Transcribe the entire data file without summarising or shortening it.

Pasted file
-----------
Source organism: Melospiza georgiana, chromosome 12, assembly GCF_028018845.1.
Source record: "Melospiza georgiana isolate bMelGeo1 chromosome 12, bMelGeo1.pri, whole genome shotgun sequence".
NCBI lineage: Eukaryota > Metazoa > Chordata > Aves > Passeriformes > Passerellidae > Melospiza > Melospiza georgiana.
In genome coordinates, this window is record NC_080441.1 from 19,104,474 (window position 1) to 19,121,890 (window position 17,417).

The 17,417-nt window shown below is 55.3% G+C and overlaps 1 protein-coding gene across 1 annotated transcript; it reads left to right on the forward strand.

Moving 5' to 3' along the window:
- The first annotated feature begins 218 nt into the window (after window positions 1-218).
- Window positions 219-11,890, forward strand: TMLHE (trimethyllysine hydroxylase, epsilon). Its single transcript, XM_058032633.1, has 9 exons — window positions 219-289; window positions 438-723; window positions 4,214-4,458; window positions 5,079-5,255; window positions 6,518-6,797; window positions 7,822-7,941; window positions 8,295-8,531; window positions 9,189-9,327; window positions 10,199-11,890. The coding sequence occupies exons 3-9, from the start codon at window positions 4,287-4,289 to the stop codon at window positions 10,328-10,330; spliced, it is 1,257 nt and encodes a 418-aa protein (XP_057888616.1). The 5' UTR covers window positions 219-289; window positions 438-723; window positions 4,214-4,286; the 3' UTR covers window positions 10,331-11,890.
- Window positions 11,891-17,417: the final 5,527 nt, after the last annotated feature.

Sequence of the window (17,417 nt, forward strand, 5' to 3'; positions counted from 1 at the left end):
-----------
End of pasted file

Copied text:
Source organism: Melospiza georgiana, chromosome 12, assembly GCF_028018845.1.
Source record: "Melospiza georgiana isolate bMelGeo1 chromosome 12, bMelGeo1.pri, whole genome shotgun sequence".
NCBI lineage: Eukaryota > Metazoa > Chordata > Aves > Passeriformes > Passerellidae > Melospiza > Melospiza georgiana.
In genome coordinates, this window is record NC_080441.1 from 19,104,474 (window position 1) to 19,121,890 (window position 17,417).

The 17,417-nt window shown below is 55.3% G+C and overlaps 1 protein-coding gene across 1 annotated transcript; it reads left to right on the forward strand.

Moving 5' to 3' along the window:
- The first annotated feature begins 218 nt into the window (after window positions 1-218).
- Window positions 219-11,890, forward strand: TMLHE (trimethyllysine hydroxylase, epsilon). Its single transcript, XM_058032633.1, has 9 exons — window positions 219-289; window positions 438-723; window positions 4,214-4,458; window positions 5,079-5,255; window positions 6,518-6,797; window positions 7,822-7,941; window positions 8,295-8,531; window positions 9,189-9,327; window positions 10,199-11,890. The coding sequence occupies exons 3-9, from the start codon at window positions 4,287-4,289 to the stop codon at window positions 10,328-10,330; spliced, it is 1,257 nt and encodes a 418-aa protein (XP_057888616.1). The 5' UTR covers window positions 219-289; window positions 438-723; window positions 4,214-4,286; the 3' UTR covers window positions 10,331-11,890.
- Window positions 11,891-17,417: the final 5,527 nt, after the last annotated feature.

Sequence of the window (17,417 nt, forward strand, 5' to 3'; positions counted from 1 at the left end):